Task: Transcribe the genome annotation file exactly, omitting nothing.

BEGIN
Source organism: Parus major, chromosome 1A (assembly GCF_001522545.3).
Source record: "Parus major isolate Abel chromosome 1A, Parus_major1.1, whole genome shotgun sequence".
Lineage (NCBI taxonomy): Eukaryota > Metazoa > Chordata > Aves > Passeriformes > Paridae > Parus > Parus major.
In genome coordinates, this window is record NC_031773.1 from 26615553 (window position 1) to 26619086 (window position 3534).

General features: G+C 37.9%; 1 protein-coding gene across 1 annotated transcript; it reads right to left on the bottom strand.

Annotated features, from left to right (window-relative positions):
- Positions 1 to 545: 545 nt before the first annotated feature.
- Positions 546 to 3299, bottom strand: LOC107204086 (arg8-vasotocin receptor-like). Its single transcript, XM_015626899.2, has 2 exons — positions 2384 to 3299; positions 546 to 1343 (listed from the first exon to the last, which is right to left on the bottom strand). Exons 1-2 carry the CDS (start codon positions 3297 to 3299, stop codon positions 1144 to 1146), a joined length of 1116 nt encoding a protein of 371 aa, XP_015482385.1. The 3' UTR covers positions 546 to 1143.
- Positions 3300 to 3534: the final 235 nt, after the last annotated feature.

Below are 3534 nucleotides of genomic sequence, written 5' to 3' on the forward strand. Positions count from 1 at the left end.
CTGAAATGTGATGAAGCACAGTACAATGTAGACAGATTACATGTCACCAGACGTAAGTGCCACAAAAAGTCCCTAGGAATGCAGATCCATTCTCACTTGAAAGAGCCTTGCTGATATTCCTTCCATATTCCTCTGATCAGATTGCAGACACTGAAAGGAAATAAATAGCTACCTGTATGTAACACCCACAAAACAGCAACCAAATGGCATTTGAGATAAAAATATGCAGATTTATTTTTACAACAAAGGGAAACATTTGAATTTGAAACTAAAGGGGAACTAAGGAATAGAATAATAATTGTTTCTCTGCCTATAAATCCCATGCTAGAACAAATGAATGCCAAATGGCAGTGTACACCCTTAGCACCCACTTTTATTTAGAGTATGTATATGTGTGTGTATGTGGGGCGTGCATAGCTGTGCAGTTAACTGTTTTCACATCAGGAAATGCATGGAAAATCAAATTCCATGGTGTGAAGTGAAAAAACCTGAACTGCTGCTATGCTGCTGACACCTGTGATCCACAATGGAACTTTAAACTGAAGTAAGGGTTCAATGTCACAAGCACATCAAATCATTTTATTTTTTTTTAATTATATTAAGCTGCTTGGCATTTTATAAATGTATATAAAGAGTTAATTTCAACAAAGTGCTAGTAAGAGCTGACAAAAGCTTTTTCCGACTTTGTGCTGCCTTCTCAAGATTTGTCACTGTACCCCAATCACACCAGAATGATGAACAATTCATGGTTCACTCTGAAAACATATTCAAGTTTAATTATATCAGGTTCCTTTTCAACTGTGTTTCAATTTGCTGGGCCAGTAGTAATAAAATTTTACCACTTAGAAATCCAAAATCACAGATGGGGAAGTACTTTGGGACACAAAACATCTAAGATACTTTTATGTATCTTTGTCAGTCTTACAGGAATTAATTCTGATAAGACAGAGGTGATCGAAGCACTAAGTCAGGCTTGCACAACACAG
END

Source organism: Parus major, chromosome 1A (assembly GCF_001522545.3).
Source record: "Parus major isolate Abel chromosome 1A, Parus_major1.1, whole genome shotgun sequence".
Lineage (NCBI taxonomy): Eukaryota > Metazoa > Chordata > Aves > Passeriformes > Paridae > Parus > Parus major.
In genome coordinates, this window is record NC_031773.1 from 26615553 (window position 1) to 26619086 (window position 3534).

General features: G+C 37.9%; 1 protein-coding gene across 1 annotated transcript; it reads right to left on the bottom strand.

Annotated features, from left to right (window-relative positions):
- Positions 1 to 545: 545 nt before the first annotated feature.
- Positions 546 to 3299, bottom strand: LOC107204086 (arg8-vasotocin receptor-like). Its single transcript, XM_015626899.2, has 2 exons — positions 2384 to 3299; positions 546 to 1343 (listed from the first exon to the last, which is right to left on the bottom strand). Exons 1-2 carry the CDS (start codon positions 3297 to 3299, stop codon positions 1144 to 1146), a joined length of 1116 nt encoding a protein of 371 aa, XP_015482385.1. The 3' UTR covers positions 546 to 1143.
- Positions 3300 to 3534: the final 235 nt, after the last annotated feature.

Below are 3534 nucleotides of genomic sequence, written 5' to 3' on the forward strand. Positions count from 1 at the left end.
CTGAAATGTGATGAAGCACAGTACAATGTAGACAGATTACATGTCACCAGACGTAAGTGCCACAAAAAGTCCCTAGGAATGCAGATCCATTCTCACTTGAAAGAGCCTTGCTGATATTCCTTCCATATTCCTCTGATCAGATTGCAGACACTGAAAGGAAATAAATAGCTACCTGTATGTAACACCCACAAAACAGCAACCAAATGGCATTTGAGATAAAAATATGCAGATTTATTTTTACAACAAAGGGAAACATTTGAATTTGAAACTAAAGGGGAACTAAGGAATAGAATAATAATTGTTTCTCTGCCTATAAATCCCATGCTAGAACAAATGAATGCCAAATGGCAGTGTACACCCTTAGCACCCACTTTTATTTAGAGTATGTATATGTGTGTGTATGTGGGGCGTGCATAGCTGTGCAGTTAACTGTTTTCACATCAGGAAATGCATGGAAAATCAAATTCCATGGTGTGAAGTGAAAAAACCTGAACTGCTGCTATGCTGCTGACACCTGTGATCCACAATGGAACTTTAAACTGAAGTAAGGGTTCAATGTCACAAGCACATCAAATCATTTTATTTTTTTTTAATTATATTAAGCTGCTTGGCATTTTATAAATGTATATAAAGAGTTAATTTCAACAAAGTGCTAGTAAGAGCTGACAAAAGCTTTTTCCGACTTTGTGCTGCCTTCTCAAGATTTGTCACTGTACCCCAATCACACCAGAATGATGAACAATTCATGGTTCACTCTGAAAACATATTCAAGTTTAATTATATCAGGTTCCTTTTCAACTGTGTTTCAATTTGCTGGGCCAGTAGTAATAAAATTTTACCACTTAGAAATCCAAAATCACAGATGGGGAAGTACTTTGGGACACAAAACATCTAAGATACTTTTATGTATCTTTGTCAGTCTTACAGGAATTAATTCTGATAAGACAGAGGTGATCGAAGCACTAAGTCAGGCTTGCACAACACAG